Message From The Author

Author's Message

DELILAH MARVELLE

A COURTESAN AND HER GRANDMOTHER
HAVE WHAT IN COMMON?

Behind every book there's the story of its conception. And needless to say, behind the first two books in my five-book series -- Mistress of Pleasure and Lord of Pleasure (Aug., Zebra) -- there certainly is a story. After writing for 11 years and receiving more than 200 rejections, I came to the profound realization that I needed more than just a damn good story. I needed a miracle. And believe it or not, it came to me in the unexpected form of a 17th-century courtesan and my grandmother. I bet you're wondering how the two go together. Allow me.

While researching for a story that never sold, I stumbled upon the biography of a 17th-century French courtesan, Ninon de L'Enclos. It was rather odd and astounding that this fascinating woman had disappeared into the shadows of history. Her thoughts, her philosophies and her approach toward men and sex went beyond that of a typical courtesan. She had witty little sayings like, "That which is striking and beautiful is not always good, but that which is good is always beautiful" and, "The resistance of a woman is not always proof of her virtue, but more frequently of her experience." Yes, brilliant, I know.

Like other courtesans, Ninon kept her bedroom door open to aristocratic men. But unlike other courtesans, she kept that door open for more than just sex. She held meetings in the confines of her bedchamber where these men would gather and discuss topics of sex, philosophy and love. These meetings sparked my idea for the humorous and naughty School of Gallantry, which would educate men in the art of love and seduction. The more I researched, the more I realized that it was the older Ninon that I wanted to write about. Which created a dilemma for an unpublished author who'd been struggling for 11 years. Because the heroine of a historical romance couldn't possibly be an elderly,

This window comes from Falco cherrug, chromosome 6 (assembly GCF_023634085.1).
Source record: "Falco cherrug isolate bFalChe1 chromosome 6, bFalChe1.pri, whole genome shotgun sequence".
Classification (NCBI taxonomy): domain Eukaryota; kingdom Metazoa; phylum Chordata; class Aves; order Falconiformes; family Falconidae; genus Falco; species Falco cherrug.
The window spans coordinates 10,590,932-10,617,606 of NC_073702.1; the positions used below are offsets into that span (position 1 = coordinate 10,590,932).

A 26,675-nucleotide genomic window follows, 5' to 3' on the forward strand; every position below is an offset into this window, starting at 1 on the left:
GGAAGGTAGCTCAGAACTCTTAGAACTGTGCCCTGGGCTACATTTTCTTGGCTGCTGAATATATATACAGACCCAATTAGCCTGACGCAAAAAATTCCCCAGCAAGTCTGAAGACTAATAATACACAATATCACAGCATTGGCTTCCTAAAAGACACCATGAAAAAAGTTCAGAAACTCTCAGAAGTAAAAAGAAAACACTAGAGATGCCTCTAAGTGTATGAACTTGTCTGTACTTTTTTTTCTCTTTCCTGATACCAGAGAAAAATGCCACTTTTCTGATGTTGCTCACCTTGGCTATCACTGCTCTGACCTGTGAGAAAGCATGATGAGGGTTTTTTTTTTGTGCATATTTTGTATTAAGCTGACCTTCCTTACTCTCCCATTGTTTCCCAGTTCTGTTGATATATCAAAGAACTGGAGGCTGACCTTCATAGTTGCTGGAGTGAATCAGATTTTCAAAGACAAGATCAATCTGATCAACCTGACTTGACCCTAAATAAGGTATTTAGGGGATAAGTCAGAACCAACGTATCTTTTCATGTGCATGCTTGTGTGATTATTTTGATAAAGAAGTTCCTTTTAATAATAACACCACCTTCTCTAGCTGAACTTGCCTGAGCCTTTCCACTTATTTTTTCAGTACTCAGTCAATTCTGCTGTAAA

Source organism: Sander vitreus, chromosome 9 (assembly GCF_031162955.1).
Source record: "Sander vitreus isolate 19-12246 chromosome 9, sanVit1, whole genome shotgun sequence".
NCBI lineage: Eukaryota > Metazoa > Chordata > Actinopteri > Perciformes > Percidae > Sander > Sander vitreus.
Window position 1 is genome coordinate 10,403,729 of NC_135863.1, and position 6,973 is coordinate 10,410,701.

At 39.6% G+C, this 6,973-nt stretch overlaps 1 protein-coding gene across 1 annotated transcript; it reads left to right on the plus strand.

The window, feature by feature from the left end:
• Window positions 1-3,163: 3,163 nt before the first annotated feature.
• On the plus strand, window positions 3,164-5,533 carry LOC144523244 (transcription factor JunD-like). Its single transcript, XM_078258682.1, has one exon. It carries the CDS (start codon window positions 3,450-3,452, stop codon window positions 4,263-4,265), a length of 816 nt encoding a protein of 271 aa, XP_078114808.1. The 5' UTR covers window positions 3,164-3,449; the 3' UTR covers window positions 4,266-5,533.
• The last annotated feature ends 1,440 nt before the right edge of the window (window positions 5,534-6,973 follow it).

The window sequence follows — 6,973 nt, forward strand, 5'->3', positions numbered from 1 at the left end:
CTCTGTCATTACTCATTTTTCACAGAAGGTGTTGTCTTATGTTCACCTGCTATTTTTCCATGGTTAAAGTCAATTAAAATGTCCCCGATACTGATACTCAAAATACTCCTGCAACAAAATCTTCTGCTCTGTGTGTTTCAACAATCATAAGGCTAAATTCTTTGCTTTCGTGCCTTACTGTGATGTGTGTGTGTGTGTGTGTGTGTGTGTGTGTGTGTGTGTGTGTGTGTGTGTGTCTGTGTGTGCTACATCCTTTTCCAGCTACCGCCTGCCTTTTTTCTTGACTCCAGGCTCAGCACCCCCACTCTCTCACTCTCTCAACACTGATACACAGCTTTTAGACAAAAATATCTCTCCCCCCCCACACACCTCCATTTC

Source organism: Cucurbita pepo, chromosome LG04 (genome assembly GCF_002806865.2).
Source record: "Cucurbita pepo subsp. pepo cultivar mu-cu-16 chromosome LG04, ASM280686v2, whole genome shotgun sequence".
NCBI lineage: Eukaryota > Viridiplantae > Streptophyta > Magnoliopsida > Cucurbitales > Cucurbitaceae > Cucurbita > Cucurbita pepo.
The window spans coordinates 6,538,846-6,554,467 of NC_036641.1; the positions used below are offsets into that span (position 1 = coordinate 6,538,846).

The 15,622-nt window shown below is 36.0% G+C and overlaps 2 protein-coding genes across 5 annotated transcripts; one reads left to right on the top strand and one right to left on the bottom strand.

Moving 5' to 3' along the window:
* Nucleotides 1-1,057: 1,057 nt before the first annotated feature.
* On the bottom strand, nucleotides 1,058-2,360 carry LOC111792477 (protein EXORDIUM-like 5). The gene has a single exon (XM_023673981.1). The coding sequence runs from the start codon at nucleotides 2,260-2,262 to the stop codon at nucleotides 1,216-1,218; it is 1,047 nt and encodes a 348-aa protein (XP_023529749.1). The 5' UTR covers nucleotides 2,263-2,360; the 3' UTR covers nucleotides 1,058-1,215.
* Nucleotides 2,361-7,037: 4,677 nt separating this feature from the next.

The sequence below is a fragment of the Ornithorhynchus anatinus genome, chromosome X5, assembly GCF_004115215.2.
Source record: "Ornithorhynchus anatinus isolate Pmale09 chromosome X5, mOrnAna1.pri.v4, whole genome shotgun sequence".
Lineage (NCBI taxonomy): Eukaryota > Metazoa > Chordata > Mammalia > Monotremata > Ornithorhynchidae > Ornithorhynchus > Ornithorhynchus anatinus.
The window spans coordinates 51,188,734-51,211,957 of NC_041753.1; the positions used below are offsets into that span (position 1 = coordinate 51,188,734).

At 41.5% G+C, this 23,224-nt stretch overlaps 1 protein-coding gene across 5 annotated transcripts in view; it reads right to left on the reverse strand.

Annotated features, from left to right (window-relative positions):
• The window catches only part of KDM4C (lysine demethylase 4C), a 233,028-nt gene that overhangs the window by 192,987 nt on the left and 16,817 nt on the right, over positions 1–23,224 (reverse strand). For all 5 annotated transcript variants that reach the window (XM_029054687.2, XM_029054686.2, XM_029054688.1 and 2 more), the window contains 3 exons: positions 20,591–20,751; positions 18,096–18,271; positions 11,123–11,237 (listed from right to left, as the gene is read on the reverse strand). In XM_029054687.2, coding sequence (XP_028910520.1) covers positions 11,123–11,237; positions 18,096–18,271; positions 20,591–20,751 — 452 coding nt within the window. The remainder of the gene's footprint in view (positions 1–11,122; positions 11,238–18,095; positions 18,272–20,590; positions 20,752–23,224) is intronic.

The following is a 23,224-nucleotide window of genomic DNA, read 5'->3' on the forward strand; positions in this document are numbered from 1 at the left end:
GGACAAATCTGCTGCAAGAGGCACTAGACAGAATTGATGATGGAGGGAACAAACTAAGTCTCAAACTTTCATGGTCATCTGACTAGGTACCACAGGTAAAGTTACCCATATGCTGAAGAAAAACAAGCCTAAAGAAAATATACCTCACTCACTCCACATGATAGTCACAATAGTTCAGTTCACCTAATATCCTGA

silver-haired woman. New York would never buy it, no matter how brilliant I told them it was. Ah, but what if this elderly woman was the grandmother of one of the heroines? That had potential.

How does my grandmother plays into this? At about the time I started writing this series, my grandmother reappeared in my life, after 20 years of complete and utter silence. (A whole other story.) I soon discovered that the grandmother I never knew was the quirkiest woman I had ever met. She was a retired opera singer who loved to sing to me all the time on the phone, especially on the answering machine. She had married well (and by well, I mean wealthy) and was living the life of an aristocrat. She was stunning for a woman of 70, had a heavy Polish accent, walked with a sashay and used amusing words like "Poom-poom," which meant sex.

She amused me, so much so that
I couldn't help but morph my Polish grandmother and the French Ninon together to create the fictional character that ultimately became Madame de Maitenon, the creator and headmistress of the School of Gallantry. And although I went on to sell my series to New York (yay me!), I will confess that my poor grandmother hasn't been the same since ... .


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